Departing from Accra and landing in New York City can be quite the culture shock, as Nuhu learned.

"That's definitely a shock even though I've been to Europe," he said. "It's definitely a big shock, how big the city is, how tall the buildings are. When I came [officials]…showed me around on what to do or what not to do."

New England Winters Need Adjustment

Nuhu was not prepared for the weather in Connecticut.

Accra has a tropical climate. Temperatures can range from a low of 66 degrees to a high of 102. The country's mean temperature is 83. In contrast, Kent experiences four seasons and temperatures can range from very cold (15 degrees) and snowy (an average of four feet a year) in the winter to temperatures as high as 82 in July.

"When I came, it was the fall. It was pretty decent," he said.

But then came the change of seasons.
A combo of reflexes and a quick brain make Nuhu a nightmare for strikers

"I didn't have any winter clothes," said Nuhu, who went out and immediately purchased a heavy coat. "I don't think I'm used to it [the cold] yet."

One thing the 6foot1, 174-lb Nuhu is used to is stopping shots.

Not unlike many goalkeepers, Nuhu became one out of necessity. When he was 11 years old, the regular keeper of his youth team didn't show up and his coach asked one of his defenders to fill in.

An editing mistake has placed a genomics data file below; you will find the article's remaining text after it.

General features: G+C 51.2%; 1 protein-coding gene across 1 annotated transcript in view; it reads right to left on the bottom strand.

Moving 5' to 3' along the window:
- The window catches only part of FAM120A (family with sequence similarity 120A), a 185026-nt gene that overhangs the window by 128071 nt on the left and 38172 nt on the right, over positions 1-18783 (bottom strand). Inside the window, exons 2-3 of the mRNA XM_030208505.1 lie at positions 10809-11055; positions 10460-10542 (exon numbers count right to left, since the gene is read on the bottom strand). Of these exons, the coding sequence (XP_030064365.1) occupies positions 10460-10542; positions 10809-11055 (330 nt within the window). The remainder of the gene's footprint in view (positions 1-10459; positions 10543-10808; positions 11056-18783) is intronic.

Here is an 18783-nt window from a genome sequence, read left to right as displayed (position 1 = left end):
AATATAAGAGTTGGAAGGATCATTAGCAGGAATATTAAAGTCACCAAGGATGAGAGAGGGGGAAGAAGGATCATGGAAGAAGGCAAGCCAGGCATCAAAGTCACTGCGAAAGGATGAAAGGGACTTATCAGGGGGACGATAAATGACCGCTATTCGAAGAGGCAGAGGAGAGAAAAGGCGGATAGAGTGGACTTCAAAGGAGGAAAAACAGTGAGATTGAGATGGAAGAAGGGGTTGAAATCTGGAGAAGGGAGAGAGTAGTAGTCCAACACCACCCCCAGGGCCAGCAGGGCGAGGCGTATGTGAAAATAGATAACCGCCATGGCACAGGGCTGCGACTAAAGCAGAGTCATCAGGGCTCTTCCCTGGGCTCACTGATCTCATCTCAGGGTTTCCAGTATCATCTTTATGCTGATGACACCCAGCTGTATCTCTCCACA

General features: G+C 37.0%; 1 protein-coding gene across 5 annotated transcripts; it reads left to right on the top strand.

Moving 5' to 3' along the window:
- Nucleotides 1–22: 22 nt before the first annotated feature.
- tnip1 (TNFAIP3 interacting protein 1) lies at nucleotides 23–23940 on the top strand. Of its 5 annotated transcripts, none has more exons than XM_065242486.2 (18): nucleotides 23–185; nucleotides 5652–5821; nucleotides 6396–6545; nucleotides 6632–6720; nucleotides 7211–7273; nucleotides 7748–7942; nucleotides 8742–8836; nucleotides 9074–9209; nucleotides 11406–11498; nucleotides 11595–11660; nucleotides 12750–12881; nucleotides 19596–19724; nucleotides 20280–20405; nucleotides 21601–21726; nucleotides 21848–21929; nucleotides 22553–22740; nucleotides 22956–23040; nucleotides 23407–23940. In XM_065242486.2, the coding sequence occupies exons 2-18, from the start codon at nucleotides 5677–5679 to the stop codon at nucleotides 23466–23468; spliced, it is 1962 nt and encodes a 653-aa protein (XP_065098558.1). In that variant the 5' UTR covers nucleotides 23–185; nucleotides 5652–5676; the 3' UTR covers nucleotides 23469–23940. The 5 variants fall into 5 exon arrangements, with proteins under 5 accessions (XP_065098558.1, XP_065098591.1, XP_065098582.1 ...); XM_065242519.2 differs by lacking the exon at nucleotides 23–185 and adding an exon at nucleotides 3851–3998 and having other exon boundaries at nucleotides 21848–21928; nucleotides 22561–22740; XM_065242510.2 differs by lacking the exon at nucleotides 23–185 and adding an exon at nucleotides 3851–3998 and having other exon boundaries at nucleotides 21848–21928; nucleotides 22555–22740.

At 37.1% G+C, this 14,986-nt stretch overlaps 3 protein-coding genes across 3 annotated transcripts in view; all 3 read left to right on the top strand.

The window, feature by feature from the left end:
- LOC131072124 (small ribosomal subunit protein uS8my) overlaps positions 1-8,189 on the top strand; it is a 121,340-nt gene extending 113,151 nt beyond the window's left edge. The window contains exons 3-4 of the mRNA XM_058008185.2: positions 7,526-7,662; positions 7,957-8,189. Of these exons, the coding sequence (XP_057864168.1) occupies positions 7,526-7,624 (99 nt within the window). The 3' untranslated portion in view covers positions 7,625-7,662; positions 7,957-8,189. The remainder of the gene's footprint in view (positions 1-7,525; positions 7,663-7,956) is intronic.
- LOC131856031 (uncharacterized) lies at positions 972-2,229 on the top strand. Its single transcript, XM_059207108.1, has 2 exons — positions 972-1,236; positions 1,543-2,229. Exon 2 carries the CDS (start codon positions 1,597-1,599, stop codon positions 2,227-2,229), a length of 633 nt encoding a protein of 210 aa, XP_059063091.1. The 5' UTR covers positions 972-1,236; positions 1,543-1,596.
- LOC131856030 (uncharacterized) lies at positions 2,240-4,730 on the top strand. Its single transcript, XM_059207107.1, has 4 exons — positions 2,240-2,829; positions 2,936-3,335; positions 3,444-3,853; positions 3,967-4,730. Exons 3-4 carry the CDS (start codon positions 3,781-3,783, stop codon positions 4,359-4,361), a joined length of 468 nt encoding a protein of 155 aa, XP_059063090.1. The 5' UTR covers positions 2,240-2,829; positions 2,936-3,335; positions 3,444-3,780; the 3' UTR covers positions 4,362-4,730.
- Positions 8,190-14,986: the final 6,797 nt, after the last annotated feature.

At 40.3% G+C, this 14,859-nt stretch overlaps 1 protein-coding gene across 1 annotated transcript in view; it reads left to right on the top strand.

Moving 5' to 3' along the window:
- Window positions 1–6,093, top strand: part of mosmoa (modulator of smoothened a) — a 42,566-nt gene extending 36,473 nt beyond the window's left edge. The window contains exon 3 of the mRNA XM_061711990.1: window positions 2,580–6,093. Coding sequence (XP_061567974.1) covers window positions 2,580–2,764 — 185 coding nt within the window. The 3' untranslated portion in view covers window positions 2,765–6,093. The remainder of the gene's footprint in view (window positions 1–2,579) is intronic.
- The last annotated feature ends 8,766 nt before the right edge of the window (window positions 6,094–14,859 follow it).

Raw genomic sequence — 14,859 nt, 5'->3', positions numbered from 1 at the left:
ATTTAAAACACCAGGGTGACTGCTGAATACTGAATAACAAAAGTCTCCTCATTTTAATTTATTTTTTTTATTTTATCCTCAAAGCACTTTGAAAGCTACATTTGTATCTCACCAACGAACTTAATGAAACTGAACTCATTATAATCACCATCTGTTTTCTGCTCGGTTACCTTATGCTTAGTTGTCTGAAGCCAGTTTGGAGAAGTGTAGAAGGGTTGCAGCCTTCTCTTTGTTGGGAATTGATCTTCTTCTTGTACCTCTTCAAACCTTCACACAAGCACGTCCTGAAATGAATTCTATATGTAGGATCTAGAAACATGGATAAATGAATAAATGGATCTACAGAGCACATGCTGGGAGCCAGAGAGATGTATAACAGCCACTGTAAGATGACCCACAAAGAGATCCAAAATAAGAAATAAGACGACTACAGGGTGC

"I was like the tallest on the squad. I was like ‘yeah, sure, why not?’" said Nuhu, who played right and center-back at the time.

Growing into the No1 Spot

It wasn't a one-shot deal. "I played well," he said, adding that he enjoyed denying and frustrating the opposition with save after save. "Stopping guys from scoring, I just had joy at that," he added. "Guys were shooting as hard as they could. They got mad at me. I was doing my job."

Nuhu began to learn the intricacies of the position: when to come out of the net, when to stay home and how to stop penalty kicks.

So, not surprisingly, Nuhu learned something about shootouts too. Since coming to the States, he has participated in four and has won them all. Two came while guarding the Fordham University nets.

As a sophomore, he stopped three penalties by Virginia Commonwealth University in the tiebreaker in the 2016 Atlantic Championship final, helping the Rams reach the NCAA Division I tournament while being named the Most Outstanding Player of the competition.
Nuhu’s been named USL League One Keeper of the Year for two years straight